Self-Compassion in Relationships

by | Feb 7, 2020 | Adolescence, Families, Mindfulness, Parenting, Relationships, Research, Self-Care, Self-Compassion | 0 comments

Self-Compassion radiates outward

When we actively practice being kind and compassionate toward ourselves, people begin to take notice. Our interactions with other people are impacted as our tone begins to shift and our facial expressions begin to change. In fact, Neff and Beretvas (2012) found that self-compassion is linked to more positive behaviors in relationships, which has an impact on relationship satisfaction. Self-compassionate partners tend to respect their significant other’s point of view and autonomy within the relationship. They encourage their partners to go after their passions and interests. And their partners describe them as being more connected, intimate, caring, and open-hearted. It seems that being more compassionate and kind toward ourselves helps us to do the same toward our partners.

Being kind to ourselves helps us connect with others more compassionately.

If we stop to think about the three components of self-compassion, this makes sense. Along with being kind to ourselves, we also realize that others go through challenges and pain, just like we do (common humanity). It makes sense, then, that we would extend this same caring understanding to our partners. That person who constantly leaves socks on the floor is a living, breathing, feeling person (not just a sock dropping robot). I kid about the robot part, but really, it’s good to remember that our partner goes through struggles in life, just like we do. Additionally, with self-compassion, we are mindful of our own emotions and reactions, which can help us to regulate them better in an argument or heated moment.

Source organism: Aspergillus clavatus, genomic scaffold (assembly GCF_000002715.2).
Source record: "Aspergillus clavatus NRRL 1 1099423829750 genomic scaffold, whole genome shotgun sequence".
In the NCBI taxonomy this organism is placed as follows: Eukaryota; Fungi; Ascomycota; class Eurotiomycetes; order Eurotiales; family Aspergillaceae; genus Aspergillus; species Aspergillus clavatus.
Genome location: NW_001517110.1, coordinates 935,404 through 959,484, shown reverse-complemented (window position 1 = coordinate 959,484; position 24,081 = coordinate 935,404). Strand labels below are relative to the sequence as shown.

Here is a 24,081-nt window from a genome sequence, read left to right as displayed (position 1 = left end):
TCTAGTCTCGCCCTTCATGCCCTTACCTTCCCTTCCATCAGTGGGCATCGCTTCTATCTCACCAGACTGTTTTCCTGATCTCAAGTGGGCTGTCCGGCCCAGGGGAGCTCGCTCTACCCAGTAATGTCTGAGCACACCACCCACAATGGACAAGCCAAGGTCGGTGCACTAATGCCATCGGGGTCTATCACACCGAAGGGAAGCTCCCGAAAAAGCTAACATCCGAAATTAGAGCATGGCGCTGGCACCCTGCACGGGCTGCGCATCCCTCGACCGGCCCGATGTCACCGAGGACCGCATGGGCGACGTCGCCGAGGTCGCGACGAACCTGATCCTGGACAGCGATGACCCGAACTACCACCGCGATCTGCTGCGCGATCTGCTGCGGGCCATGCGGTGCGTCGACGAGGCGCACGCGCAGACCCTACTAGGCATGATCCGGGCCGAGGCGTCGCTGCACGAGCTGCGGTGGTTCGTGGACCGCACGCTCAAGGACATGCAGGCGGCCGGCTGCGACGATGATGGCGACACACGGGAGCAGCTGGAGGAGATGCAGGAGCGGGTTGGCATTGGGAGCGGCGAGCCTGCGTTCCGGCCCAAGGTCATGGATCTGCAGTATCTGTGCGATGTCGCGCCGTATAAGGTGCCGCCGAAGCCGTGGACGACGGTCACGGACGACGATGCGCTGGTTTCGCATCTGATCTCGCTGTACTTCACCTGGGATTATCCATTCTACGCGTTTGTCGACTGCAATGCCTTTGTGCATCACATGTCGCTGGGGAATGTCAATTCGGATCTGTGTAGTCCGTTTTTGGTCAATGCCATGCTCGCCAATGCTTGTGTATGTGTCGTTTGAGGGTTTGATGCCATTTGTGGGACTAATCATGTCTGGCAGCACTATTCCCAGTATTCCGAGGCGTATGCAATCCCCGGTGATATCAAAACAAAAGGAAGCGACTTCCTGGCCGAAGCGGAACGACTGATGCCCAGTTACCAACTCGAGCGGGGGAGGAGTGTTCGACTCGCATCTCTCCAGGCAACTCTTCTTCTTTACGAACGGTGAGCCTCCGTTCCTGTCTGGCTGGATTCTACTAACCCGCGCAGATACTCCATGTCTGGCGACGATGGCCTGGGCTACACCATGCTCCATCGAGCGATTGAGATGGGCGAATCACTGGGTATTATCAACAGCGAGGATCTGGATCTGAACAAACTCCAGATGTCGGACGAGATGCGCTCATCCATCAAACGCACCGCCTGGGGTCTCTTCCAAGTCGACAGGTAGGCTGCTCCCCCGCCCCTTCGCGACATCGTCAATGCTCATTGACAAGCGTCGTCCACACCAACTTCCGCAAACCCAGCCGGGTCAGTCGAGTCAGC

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Meeting your own emotional needs

Self-compassion can also help us to be mindful of what we need in our relationships. Since our partners aren’t mind readers, this mindfulness can help us communicate our needs better (e.g., telling your partner that you just need a hug right now). Similarly, it can also help us meet our own needs at times, instead of expecting our partners to be superhuman and fulfill all our wishes. Giving and receiving is part of a healthy relationship, and that balance is enhanced when we learn to give care to ourselves, as well.

Children also benefit from self-compassion

Children, particularly adolescents, are also plagued by the unkind self-critic. Social comparison is high at that age and often wrought with unattainable goals (e.g., images in the media). You can teach your children about self-compassion directly, but you can also model it with your own behavior. Watch how you talk about yourself in front of your children, and if the self-critic does announce itself aloud, use that as a teaching moment. Talk about how we all judge ourselves too harshly sometimes and that it’s important to be kind to ourselves. Then list kind things you could say to yourself instead. Above all, be compassionate to yourself as you parent. Parenting is rewarding but challenging. Mistakes are a natural part of parenting, so be kind to yourself and learn from them. And mute any “noise” you get from social media that contributes to the inner critic. Counter it with self-kindness and compassion.

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